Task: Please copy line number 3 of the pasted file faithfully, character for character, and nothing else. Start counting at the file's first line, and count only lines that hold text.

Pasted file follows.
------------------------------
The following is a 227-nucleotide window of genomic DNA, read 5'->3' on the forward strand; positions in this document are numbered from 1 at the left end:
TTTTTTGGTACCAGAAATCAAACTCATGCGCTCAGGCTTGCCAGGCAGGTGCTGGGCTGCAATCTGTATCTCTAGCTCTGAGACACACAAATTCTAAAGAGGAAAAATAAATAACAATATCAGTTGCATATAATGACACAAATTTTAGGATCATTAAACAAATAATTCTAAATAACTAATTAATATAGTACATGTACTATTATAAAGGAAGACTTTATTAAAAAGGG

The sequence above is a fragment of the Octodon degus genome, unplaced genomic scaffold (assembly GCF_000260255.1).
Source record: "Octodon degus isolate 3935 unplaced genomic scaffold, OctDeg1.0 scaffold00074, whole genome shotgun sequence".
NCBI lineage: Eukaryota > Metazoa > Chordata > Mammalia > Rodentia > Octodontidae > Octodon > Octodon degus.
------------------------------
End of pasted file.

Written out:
The sequence above is a fragment of the Octodon degus genome, unplaced genomic scaffold (assembly GCF_000260255.1).